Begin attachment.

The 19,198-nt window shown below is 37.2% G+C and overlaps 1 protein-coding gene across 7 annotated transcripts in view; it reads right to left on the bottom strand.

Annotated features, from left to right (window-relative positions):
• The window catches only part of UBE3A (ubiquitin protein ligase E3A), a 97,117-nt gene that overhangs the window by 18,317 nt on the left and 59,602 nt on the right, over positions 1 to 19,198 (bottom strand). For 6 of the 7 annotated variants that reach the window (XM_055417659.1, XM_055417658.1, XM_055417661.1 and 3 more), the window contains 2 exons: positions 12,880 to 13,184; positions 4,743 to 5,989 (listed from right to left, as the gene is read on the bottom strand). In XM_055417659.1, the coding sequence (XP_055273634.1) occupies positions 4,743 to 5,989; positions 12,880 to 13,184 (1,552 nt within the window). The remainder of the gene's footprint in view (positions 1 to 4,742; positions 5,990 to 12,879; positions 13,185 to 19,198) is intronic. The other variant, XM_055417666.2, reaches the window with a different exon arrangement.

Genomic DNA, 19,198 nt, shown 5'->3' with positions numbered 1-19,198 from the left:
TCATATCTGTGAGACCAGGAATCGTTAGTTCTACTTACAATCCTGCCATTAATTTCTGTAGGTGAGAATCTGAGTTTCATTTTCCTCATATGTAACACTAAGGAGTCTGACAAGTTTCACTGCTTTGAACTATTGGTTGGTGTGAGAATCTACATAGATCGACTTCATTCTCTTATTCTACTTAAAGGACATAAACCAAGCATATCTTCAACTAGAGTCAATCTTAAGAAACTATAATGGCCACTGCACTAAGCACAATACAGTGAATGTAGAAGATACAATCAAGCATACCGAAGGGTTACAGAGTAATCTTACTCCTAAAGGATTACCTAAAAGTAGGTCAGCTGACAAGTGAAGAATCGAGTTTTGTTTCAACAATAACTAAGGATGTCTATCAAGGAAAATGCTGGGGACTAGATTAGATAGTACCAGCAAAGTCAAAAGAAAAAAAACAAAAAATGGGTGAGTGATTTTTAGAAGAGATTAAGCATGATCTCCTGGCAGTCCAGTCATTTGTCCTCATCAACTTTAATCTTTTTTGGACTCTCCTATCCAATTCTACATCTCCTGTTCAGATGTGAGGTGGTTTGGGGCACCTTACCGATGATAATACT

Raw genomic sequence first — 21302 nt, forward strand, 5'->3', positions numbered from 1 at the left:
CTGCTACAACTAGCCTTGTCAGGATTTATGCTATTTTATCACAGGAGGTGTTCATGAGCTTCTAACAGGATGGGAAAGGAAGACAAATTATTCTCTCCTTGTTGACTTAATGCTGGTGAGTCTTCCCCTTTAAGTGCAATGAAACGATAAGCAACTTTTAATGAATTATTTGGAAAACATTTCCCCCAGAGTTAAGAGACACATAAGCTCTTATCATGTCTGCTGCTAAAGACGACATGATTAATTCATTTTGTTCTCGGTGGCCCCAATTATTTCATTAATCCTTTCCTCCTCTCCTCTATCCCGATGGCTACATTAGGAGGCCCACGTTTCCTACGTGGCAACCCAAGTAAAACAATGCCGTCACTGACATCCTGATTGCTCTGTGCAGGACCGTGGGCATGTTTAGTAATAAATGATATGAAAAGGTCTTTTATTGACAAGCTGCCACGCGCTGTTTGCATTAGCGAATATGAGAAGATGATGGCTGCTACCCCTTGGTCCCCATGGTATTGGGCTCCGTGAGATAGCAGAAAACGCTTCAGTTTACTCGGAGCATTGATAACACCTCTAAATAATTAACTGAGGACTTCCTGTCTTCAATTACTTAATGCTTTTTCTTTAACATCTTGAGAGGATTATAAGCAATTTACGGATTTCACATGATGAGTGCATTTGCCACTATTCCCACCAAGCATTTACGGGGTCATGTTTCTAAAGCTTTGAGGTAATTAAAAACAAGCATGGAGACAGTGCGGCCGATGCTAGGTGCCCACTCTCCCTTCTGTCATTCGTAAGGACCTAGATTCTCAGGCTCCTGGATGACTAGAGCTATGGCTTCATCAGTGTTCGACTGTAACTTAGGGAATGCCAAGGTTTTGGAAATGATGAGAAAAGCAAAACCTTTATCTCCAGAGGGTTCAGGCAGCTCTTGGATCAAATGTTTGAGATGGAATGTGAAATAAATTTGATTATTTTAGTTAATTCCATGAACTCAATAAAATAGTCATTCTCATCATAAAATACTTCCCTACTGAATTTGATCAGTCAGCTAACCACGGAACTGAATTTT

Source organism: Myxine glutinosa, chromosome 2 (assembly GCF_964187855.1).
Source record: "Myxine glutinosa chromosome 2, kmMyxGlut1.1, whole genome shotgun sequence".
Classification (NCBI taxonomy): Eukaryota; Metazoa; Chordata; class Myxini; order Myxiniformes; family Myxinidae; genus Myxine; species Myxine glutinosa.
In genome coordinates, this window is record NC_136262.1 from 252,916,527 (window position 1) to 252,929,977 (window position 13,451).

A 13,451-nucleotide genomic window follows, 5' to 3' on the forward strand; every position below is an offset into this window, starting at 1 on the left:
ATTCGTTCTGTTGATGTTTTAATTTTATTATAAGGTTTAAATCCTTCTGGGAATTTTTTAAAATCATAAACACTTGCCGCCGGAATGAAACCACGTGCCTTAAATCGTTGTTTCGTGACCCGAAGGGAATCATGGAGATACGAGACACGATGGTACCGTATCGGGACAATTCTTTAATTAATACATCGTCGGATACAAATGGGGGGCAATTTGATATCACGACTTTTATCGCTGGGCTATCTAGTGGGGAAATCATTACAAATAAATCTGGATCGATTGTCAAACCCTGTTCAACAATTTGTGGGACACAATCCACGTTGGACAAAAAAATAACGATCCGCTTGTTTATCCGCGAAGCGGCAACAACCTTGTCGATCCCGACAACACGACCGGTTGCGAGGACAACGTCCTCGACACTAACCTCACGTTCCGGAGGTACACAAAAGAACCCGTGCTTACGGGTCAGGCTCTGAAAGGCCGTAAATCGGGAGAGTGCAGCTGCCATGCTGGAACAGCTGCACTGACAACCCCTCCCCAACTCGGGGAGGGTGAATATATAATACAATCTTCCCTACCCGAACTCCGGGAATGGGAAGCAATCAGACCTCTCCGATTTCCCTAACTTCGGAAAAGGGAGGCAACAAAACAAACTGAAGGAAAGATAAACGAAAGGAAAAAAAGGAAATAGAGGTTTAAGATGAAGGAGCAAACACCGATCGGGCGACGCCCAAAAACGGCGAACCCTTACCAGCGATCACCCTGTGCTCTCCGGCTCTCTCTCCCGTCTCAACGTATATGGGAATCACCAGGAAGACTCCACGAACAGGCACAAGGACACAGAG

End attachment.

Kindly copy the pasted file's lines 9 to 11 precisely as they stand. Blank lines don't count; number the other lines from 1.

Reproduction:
Source record: "Myxine glutinosa chromosome 2, kmMyxGlut1.1, whole genome shotgun sequence".
Classification (NCBI taxonomy): Eukaryota; Metazoa; Chordata; class Myxini; order Myxiniformes; family Myxinidae; genus Myxine; species Myxine glutinosa.
In genome coordinates, this window is record NC_136262.1 from 252,916,527 (window position 1) to 252,929,977 (window position 13,451).